JACKSON — Mississippi’s public universities and community colleges are seeking more money even as lawmakers warn that the passage of a voter initiative to increase funding for K-12 schools will mean budget cuts.
The plans of the colleges and universities were often overshadowed in state budget hearings Tuesday by Republican lawmakers’ opposition to Initiative 42. The voter-proposed measure could create court oversight over Mississippi’s K-12 spending adequacy, checking lawmakers’ power to decide how much or little money to give to public schools.
The showdown has been brewing since House Appropriations Committee Chairman Herb Frierson told agencies to prepare for 7.8 percent budget cuts during the current fiscal year, which ends June 30.
“A funding reduction of that magnitude would undo much of that progress,” Mississippi State University President Mark Keenum told lawmakers. “It would be a body blow to our university, a dispiriting message to both faculty and staff who work so hard to help our state.”
Higher Education Commissioner Glenn Boyce said he’s not officially endorsing or opposing 42, but he told House Speaker Philip Gunn, R-Clinton, that universities are “educating” their employees, students and alumni about possible negatives. He said a 7.8 percent cut could spark more than 700 layoffs at universities statewide.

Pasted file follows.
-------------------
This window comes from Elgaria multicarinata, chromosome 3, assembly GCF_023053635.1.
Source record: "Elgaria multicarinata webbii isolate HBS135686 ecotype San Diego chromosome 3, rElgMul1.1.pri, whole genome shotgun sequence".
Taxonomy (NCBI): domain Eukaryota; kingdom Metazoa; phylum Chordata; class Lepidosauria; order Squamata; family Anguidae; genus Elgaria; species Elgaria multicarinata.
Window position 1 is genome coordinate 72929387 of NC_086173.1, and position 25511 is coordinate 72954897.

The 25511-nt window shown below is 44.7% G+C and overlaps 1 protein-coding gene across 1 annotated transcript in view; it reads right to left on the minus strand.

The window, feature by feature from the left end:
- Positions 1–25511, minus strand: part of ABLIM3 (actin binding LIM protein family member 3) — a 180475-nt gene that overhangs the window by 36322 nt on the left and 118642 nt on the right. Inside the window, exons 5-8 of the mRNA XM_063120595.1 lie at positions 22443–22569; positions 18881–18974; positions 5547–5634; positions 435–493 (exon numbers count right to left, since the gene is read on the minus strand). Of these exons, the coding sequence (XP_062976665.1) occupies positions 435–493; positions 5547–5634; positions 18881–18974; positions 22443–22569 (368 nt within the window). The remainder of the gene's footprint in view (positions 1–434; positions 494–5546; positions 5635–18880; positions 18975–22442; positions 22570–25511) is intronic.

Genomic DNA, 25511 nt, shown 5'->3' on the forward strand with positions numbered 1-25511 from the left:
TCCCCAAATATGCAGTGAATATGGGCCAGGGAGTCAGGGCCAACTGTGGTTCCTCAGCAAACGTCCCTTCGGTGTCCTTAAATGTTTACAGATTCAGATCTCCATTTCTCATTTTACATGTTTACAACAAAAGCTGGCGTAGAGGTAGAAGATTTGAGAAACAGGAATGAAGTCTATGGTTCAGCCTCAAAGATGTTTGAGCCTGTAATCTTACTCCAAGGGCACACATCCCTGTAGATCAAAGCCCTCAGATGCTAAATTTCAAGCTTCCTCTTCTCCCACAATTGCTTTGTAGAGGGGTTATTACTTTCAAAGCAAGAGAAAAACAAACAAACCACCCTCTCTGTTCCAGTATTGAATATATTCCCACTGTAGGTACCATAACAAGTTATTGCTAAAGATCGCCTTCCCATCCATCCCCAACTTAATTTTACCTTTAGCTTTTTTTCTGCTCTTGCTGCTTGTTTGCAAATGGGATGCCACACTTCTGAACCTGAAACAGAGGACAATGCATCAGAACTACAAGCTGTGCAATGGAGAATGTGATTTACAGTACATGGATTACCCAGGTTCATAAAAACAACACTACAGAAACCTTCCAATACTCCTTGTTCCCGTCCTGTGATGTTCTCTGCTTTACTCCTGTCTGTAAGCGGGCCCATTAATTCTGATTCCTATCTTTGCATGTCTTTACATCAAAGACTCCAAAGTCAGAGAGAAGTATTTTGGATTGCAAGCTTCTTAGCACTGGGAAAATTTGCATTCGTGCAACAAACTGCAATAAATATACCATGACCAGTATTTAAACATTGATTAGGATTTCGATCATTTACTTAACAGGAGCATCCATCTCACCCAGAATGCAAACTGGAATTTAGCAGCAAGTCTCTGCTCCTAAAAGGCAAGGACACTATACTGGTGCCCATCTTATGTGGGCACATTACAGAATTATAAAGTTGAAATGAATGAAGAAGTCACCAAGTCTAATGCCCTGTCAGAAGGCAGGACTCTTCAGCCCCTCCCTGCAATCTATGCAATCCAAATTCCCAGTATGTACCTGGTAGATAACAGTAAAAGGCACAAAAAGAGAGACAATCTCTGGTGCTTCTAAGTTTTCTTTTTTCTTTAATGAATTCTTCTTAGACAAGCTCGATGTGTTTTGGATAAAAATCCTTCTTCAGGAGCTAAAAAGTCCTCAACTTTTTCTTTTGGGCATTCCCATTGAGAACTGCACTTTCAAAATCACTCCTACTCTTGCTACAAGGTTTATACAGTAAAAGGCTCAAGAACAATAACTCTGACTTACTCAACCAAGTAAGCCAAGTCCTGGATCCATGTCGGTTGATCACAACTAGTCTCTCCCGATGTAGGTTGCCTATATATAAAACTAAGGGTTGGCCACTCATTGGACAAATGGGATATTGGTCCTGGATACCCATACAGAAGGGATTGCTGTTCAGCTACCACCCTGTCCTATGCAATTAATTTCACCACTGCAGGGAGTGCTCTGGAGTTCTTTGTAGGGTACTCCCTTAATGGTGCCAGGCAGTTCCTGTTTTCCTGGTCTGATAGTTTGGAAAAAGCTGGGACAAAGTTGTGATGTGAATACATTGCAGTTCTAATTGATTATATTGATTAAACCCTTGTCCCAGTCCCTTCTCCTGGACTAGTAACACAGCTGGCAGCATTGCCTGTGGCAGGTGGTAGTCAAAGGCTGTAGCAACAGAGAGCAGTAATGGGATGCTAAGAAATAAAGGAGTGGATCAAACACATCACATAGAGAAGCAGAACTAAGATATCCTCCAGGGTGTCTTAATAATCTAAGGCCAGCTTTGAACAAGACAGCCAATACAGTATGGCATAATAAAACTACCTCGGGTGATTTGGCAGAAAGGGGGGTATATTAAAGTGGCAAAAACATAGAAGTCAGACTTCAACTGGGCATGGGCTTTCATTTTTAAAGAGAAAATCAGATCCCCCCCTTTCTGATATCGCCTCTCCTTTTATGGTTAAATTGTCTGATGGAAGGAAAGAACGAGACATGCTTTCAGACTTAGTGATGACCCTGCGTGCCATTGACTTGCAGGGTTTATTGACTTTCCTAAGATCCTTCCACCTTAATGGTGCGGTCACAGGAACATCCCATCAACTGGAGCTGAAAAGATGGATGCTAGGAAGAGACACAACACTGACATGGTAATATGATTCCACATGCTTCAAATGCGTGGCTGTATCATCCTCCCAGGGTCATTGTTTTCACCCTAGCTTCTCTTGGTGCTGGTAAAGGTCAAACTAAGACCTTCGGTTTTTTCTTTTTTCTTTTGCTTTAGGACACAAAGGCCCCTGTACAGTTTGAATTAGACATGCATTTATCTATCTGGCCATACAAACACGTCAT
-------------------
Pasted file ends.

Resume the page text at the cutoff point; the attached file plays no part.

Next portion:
Jonathan Compretta and Michael Rejebian, who manage the campaign for support group 42 For Better Schools, said lawmakers were trying to threaten agency heads.
“This is just inept politics based on the equation that if you strong-arm agency heads into believing they won’t be funded, you can use them as a mouthpiece to defeat supporters of public education,” the two said in a statement.
As is typical, both universities and community colleges have their own requests that will compete for the state’s cash and borrowing capacity as lawmakers write the budget for fiscal 2017, which begins July 1. Typically, no agency gets everything it requests.
Mississippi’s eight public universities asked for an additional $67.6 million in 2017, which would be an 8 percent increasing in funding. That would include $50 million for salary increases, which Boyce said would be enough to raise salaries of university faculty by 3 percent on average. Lawmakers gave universities enough money last year to raise salaries 2.3 percent.
On salaries, Gunn warned that “if 42 passes, that’s probably not going to happen. Does your faculty understand that?”
The universities are also requesting $14.2 million more to fund financial aid programs which also benefit students at community colleges and private institutions, as well as $2.8 million more in maintenance money.
Boyce also said universities will run $5.5 million short of what’s needed for financial aid in the current year, saying aid will be cut in the spring if lawmakers don’t act quickly to fill the deficit.
Mississippi’s 15 community colleges requested an $83 million, which would be a 31 percent increase. The colleges also asked for an additional $20 million to expand education and training for high-school dropouts, and to upgrade other career/technical programs.